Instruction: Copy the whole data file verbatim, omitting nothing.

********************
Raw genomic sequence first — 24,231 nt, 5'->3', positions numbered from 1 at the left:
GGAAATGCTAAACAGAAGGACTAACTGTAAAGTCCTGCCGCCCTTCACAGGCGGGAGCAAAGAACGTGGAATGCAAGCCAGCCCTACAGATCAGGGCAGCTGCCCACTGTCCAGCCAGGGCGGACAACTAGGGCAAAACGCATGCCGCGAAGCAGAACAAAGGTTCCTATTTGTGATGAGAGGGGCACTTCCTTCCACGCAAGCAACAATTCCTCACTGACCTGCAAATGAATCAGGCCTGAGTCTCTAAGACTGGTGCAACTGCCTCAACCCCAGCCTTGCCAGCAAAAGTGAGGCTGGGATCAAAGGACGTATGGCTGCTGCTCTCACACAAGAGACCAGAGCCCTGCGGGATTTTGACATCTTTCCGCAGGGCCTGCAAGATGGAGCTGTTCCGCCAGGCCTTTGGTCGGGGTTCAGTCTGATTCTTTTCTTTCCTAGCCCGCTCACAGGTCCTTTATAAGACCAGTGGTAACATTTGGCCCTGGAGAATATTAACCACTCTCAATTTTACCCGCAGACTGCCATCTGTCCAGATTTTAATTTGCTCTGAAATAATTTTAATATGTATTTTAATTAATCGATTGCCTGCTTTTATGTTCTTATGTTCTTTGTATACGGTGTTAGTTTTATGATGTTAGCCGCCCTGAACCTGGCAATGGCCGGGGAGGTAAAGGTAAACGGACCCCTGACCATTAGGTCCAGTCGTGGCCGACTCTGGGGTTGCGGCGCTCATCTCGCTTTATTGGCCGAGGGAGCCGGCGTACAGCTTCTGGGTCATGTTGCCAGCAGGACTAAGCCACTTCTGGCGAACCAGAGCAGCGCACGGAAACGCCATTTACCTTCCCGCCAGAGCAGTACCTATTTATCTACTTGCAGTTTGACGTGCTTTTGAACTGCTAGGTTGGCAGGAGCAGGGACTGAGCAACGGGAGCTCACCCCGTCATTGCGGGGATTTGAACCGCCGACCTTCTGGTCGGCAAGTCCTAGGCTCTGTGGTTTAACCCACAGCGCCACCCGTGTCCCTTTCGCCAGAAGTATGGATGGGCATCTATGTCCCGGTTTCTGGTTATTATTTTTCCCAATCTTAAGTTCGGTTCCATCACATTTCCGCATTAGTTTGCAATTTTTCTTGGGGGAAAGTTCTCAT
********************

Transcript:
Raw genomic sequence first — 24,231 nt, 5'->3', positions numbered from 1 at the left:
GGAAATGCTAAACAGAAGGACTAACTGTAAAGTCCTGCCGCCCTTCACAGGCGGGAGCAAAGAACGTGGAATGCAAGCCAGCCCTACAGATCAGGGCAGCTGCCCACTGTCCAGCCAGGGCGGACAACTAGGGCAAAACGCATGCCGCGAAGCAGAACAAAGGTTCCTATTTGTGATGAGAGGGGCACTTCCTTCCACGCAAGCAACAATTCCTCACTGACCTGCAAATGAATCAGGCCTGAGTCTCTAAGACTGGTGCAACTGCCTCAACCCCAGCCTTGCCAGCAAAAGTGAGGCTGGGATCAAAGGACGTATGGCTGCTGCTCTCACACAAGAGACCAGAGCCCTGCGGGATTTTGACATCTTTCCGCAGGGCCTGCAAGATGGAGCTGTTCCGCCAGGCCTTTGGTCGGGGTTCAGTCTGATTCTTTTCTTTCCTAGCCCGCTCACAGGTCCTTTATAAGACCAGTGGTAACATTTGGCCCTGGAGAATATTAACCACTCTCAATTTTACCCGCAGACTGCCATCTGTCCAGATTTTAATTTGCTCTGAAATAATTTTAATATGTATTTTAATTAATCGATTGCCTGCTTTTATGTTCTTATGTTCTTTGTATACGGTGTTAGTTTTATGATGTTAGCCGCCCTGAACCTGGCAATGGCCGGGGAGGTAAAGGTAAACGGACCCCTGACCATTAGGTCCAGTCGTGGCCGACTCTGGGGTTGCGGCGCTCATCTCGCTTTATTGGCCGAGGGAGCCGGCGTACAGCTTCTGGGTCATGTTGCCAGCAGGACTAAGCCACTTCTGGCGAACCAGAGCAGCGCACGGAAACGCCATTTACCTTCCCGCCAGAGCAGTACCTATTTATCTACTTGCAGTTTGACGTGCTTTTGAACTGCTAGGTTGGCAGGAGCAGGGACTGAGCAACGGGAGCTCACCCCGTCATTGCGGGGATTTGAACCGCCGACCTTCTGGTCGGCAAGTCCTAGGCTCTGTGGTTTAACCCACAGCGCCACCCGTGTCCCTTTCGCCAGAAGTATGGATGGGCATCTATGTCCCGGTTTCTGGTTATTATTTTTCCCAATCTTAAGTTCGGTTCCATCACATTTCCGCATTAGTTTGCAATTTTTCTTGGGGGAAAGTTCTCAT